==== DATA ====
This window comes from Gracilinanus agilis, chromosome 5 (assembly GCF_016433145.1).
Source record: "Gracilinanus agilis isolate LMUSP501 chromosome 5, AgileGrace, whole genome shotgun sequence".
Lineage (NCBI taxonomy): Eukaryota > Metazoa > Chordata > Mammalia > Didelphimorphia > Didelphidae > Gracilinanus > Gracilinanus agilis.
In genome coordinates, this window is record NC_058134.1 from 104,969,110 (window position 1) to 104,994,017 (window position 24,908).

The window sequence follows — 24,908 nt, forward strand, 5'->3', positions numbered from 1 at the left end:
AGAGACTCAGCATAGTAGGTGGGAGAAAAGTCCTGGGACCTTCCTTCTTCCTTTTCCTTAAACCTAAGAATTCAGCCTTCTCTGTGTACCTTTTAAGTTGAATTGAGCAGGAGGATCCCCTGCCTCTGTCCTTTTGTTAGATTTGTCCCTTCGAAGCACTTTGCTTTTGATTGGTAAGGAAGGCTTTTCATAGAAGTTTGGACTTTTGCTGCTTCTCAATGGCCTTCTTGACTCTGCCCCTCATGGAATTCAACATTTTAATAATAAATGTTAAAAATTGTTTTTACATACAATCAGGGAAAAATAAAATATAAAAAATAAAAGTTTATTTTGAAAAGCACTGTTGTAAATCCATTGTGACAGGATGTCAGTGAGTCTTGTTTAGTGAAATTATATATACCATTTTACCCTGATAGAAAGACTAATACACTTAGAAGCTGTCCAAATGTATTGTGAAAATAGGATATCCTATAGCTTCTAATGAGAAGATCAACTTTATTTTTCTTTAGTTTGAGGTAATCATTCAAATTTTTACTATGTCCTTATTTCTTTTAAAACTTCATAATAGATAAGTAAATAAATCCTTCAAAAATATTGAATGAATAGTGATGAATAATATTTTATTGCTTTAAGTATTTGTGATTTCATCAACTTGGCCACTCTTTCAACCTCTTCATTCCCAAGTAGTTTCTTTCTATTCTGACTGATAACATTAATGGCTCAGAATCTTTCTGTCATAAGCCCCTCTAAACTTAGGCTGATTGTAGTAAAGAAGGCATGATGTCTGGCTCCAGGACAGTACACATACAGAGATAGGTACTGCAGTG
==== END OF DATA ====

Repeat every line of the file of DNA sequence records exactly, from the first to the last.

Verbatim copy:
This window comes from Gracilinanus agilis, chromosome 5 (assembly GCF_016433145.1).
Source record: "Gracilinanus agilis isolate LMUSP501 chromosome 5, AgileGrace, whole genome shotgun sequence".
Lineage (NCBI taxonomy): Eukaryota > Metazoa > Chordata > Mammalia > Didelphimorphia > Didelphidae > Gracilinanus > Gracilinanus agilis.
In genome coordinates, this window is record NC_058134.1 from 104,969,110 (window position 1) to 104,994,017 (window position 24,908).

The window sequence follows — 24,908 nt, forward strand, 5'->3', positions numbered from 1 at the left end:
AGAGACTCAGCATAGTAGGTGGGAGAAAAGTCCTGGGACCTTCCTTCTTCCTTTTCCTTAAACCTAAGAATTCAGCCTTCTCTGTGTACCTTTTAAGTTGAATTGAGCAGGAGGATCCCCTGCCTCTGTCCTTTTGTTAGATTTGTCCCTTCGAAGCACTTTGCTTTTGATTGGTAAGGAAGGCTTTTCATAGAAGTTTGGACTTTTGCTGCTTCTCAATGGCCTTCTTGACTCTGCCCCTCATGGAATTCAACATTTTAATAATAAATGTTAAAAATTGTTTTTACATACAATCAGGGAAAAATAAAATATAAAAAATAAAAGTTTATTTTGAAAAGCACTGTTGTAAATCCATTGTGACAGGATGTCAGTGAGTCTTGTTTAGTGAAATTATATATACCATTTTACCCTGATAGAAAGACTAATACACTTAGAAGCTGTCCAAATGTATTGTGAAAATAGGATATCCTATAGCTTCTAATGAGAAGATCAACTTTATTTTTCTTTAGTTTGAGGTAATCATTCAAATTTTTACTATGTCCTTATTTCTTTTAAAACTTCATAATAGATAAGTAAATAAATCCTTCAAAAATATTGAATGAATAGTGATGAATAATATTTTATTGCTTTAAGTATTTGTGATTTCATCAACTTGGCCACTCTTTCAACCTCTTCATTCCCAAGTAGTTTCTTTCTATTCTGACTGATAACATTAATGGCTCAGAATCTTTCTGTCATAAGCCCCTCTAAACTTAGGCTGATTGTAGTAAAGAAGGCATGATGTCTGGCTCCAGGACAGTACACATACAGAGATAGGTACTGCAGTG